What is the best way to desolder epoxied surface mount components without damaging the pad? I have tried using hot tweezers at 400C, but the epoxy never melts. It is the epoxy under each small component, not over several components.

  • \$\begingroup\$ Is it the (usually red) adhesive under the component or is the board covered with (usually clear) conformal coating? \$\endgroup\$ Oct 23, 2015 at 19:36
  • 2
    \$\begingroup\$ My work has done it as a rework process, we used acetone to dissolve the epoxy / soften it up enough to then remove the part under high temperature. The components were not saved, only the board. Although acetone tends to dissolve everything over time such as solder mask, FR4 etc. \$\endgroup\$
    – MadHatter
    Oct 23, 2015 at 20:23

2 Answers 2


Epoxy "potting" cannot usually be melted. You need to chip away at it. See How to remove "glue block" from PCB? However heat may help soften it so that it's easier to chip away.

If you can figure out what type of epoxy it is, an appropriate chemical solvent might work. For some epoxies, you can find good removers that preserve the stuff under, but it depends a lot on the epoxy used. E.g. this remover can even preserve biological samples, but it's for the epoxy used in electron microscopy. More aggressive, general purpose removers like methylene chloride or "Circa 1867" paint stripper will also damage electronic components and the board.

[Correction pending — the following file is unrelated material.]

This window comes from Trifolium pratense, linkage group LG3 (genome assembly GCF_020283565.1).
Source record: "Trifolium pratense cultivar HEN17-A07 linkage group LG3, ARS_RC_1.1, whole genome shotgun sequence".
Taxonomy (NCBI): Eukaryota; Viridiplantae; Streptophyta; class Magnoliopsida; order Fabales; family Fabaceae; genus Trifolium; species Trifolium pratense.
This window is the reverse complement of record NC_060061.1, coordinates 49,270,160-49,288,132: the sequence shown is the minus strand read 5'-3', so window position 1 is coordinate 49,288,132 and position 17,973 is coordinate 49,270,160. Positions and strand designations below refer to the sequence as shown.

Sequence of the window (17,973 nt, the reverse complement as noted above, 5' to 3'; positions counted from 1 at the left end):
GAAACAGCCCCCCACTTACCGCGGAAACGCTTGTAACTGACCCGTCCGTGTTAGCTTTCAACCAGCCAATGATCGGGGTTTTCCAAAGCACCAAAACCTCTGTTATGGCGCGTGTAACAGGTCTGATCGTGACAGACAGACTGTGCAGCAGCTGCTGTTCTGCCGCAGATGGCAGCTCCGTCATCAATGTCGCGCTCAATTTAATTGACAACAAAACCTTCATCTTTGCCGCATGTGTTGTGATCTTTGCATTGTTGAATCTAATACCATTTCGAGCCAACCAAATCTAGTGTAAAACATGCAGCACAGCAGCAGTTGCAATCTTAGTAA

Epoxy resins are not very resistant to steam or hot water. They absorb it, and then the polymer network is disrupted by hydrolysis.

Since most electronics will not be damaged by prolonged heating to 100°C, and certainly not all will be harmed by immersion in water, the gentlest method (if the components will allow it) would seem to be to boil the PCB in water for between about half an hour and several hours. This should soften the epoxy enough for it to be removed. Doing this under pressure (e.g. in a pressure cooker) will be even more effective. Be aware that the PCB itself is probably made of epoxy resin, so don't try this on PCBs without solder mask.

If you have a source of copious hot steam, like a steam cleaner, this will also work, and avoids the need to immerse the entire PCB.


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